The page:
Can High Resolution Satellite Imagery (HRSI) replace Aerial Photography?

Jul 2008 | No Comment

Can High Resolution Satellite Imagery replace Aerial


The answer is yes and no at this moment.

Why no?

Small and medium scale maps 1:50,000 up to 1:10,000 (possibly 1:5,000 in near future) at most can be replaced by High Resolution Satellite Imagery (HRSI), though we need ground survey of many objects which cannot interpreted from the HRSI. I agree that the cost performance to produce the smaller scale maps with HRSI would be much higher as compared with aerial photogrammetry if the cost of HRSI is not much high. However, the current commercial price of HRSI is about two times higher than aerial photography according to the survey in Europe. The advantage of mapping with HRSI is much simpler than aerial photogrammetry and efficient in terms of mathematical modeling and the coverage area.

A trend of high frequent orbit such as FORMOSAT with several repetitions in a day would overcome the weakness of optical sensors against cloud coverage. In addition, high resolution SAR with 1m or less such as TERRASAR X may bring a breakthrough for real time mapping in the environment and disaster management.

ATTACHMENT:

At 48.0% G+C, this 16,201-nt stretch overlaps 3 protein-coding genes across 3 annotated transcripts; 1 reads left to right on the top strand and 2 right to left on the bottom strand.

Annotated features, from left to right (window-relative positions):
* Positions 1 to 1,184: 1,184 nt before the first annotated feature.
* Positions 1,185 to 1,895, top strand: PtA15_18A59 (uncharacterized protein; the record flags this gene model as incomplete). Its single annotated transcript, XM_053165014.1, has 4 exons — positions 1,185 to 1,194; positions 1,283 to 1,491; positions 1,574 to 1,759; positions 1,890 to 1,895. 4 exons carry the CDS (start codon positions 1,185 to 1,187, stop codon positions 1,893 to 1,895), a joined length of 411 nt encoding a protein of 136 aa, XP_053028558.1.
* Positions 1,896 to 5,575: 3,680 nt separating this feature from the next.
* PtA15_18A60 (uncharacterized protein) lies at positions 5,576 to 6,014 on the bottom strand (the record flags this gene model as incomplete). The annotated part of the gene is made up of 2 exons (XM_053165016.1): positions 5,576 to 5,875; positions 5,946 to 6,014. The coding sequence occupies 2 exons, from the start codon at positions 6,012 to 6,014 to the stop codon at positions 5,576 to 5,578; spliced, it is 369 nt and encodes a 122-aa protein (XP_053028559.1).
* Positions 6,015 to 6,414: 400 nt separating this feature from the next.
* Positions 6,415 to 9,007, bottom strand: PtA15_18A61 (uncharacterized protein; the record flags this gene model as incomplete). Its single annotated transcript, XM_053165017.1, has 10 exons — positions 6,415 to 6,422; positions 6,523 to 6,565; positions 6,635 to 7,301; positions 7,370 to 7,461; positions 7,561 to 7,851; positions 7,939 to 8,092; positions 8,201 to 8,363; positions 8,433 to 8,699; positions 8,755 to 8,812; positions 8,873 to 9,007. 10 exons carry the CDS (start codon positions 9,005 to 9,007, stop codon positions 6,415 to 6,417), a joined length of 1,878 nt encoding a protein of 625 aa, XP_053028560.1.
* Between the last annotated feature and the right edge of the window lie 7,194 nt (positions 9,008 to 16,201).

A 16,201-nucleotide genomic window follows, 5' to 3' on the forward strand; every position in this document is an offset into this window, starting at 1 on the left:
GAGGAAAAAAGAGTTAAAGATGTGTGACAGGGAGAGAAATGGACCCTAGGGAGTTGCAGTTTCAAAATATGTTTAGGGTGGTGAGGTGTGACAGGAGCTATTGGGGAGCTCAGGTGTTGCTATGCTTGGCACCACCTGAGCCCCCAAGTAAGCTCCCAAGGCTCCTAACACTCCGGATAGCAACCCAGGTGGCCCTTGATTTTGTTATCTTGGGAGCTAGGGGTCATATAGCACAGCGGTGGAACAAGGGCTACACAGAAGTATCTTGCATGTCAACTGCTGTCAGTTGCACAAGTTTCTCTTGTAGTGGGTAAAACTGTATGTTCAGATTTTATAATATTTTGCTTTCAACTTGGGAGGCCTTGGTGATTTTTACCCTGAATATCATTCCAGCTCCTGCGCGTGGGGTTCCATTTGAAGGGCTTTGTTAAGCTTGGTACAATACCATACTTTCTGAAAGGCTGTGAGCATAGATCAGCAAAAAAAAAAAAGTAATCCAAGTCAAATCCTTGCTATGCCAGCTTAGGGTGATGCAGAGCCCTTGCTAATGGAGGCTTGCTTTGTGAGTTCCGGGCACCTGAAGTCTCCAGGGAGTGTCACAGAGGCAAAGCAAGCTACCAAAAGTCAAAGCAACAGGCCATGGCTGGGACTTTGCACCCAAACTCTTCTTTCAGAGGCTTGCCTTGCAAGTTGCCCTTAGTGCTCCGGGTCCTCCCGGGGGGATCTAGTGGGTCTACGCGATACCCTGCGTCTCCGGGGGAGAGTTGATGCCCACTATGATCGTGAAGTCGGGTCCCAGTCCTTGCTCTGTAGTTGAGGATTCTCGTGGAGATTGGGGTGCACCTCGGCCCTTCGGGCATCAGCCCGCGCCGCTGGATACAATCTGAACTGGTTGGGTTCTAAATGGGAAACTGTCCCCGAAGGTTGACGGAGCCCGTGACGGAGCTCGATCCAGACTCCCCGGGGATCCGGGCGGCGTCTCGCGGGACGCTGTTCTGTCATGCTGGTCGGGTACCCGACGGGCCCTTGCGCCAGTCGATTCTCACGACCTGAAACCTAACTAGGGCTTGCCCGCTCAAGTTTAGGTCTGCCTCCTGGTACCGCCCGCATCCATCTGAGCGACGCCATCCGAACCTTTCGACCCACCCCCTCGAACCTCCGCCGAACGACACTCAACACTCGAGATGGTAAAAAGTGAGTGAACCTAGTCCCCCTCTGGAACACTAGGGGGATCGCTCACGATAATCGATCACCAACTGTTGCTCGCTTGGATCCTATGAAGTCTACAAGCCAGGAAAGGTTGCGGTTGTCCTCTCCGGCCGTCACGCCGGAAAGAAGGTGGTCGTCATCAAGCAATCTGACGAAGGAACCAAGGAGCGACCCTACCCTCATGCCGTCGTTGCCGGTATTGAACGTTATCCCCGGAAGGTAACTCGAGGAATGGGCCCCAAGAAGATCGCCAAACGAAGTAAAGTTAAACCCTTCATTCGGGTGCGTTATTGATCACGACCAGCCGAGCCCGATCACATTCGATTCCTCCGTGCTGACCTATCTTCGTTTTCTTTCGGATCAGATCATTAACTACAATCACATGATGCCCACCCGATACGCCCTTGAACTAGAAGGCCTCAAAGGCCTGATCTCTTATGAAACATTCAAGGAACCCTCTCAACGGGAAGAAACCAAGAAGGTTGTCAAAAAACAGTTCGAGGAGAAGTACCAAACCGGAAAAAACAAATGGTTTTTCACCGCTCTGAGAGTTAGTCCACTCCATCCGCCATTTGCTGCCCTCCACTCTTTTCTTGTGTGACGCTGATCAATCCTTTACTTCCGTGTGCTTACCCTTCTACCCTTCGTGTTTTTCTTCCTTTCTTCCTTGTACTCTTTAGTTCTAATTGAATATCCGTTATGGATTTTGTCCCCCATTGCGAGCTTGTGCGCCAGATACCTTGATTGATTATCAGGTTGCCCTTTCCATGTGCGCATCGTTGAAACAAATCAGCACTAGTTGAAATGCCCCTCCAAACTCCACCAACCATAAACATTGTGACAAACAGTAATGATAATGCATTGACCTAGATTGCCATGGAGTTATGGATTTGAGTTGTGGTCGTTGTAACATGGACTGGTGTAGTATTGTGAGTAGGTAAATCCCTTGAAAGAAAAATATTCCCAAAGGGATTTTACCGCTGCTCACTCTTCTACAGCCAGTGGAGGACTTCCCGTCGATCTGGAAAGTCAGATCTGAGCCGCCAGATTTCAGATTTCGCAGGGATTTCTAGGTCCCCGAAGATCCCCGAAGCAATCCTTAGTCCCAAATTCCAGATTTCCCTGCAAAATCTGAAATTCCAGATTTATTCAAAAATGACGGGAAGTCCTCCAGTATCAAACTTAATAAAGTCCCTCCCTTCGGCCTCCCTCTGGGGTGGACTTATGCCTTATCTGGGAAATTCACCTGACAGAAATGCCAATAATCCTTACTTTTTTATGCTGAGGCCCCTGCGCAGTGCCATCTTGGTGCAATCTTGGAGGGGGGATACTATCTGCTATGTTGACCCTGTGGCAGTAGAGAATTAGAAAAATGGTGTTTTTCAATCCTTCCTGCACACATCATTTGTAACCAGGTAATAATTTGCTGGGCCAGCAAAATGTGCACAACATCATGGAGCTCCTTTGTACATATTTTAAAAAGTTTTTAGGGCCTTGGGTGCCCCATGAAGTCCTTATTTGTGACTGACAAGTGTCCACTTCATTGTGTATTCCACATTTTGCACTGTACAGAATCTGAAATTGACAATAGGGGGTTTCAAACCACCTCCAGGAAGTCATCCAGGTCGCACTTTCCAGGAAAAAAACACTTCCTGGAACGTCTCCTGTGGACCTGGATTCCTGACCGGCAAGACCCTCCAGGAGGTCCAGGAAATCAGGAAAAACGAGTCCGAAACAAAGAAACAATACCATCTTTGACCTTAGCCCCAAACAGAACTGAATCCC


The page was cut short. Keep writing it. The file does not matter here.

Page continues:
Why yes?

In Japan, aerial survey with airborne digital cameras and airborene laser scanners is drastically increasing to produce larger scale maps with 1:2,500 and larger. DEM (digital elevation model) with 0.5 or 1 meter grid is being made from high resolution airborne digital cameras and/or laser scanners, while majority of grid size is 5m practically. In those countries which are controlled by military, aerial photography will be operated only governmental survey/ mapping agency with conventional analog aerial photogrammery with less budget limiting about five year interval of updating national maps. However non-military countries such as Japan, can apply any high technologies of airborne digital cameras, laser scanners, unmanned airborne vehicle (UAV) etc. for private and commercial purpose. Aerial photography with high resolution digital cameras is now operated with more than 80 % overlap for along and cross tracks, which can produce so called “true ortho-image”. “Pictometry” with a set of a vertical looking camera and four oblique looking cameras is being operated daily for a new market based on easily understandable geospatial objects. UAV will become a new tool to produce “bird’s eye view” for a local area mapping or monitoring. Particularly disaster monitoring will be a good application in Japan as Japan is a disaster prone country. In meeting such demands, aerial photography with various cameras and sensors is a “must” as HRSI cannot solve those problems.

Shunji Murai

Emeritus Professor, University of Tokyo, and
President, Japan Society of Photogrammetry
and Remote Sensing
His Coordinates
Steve Berglund
Mark your calendar
May 09 TO DECEMBER 2009

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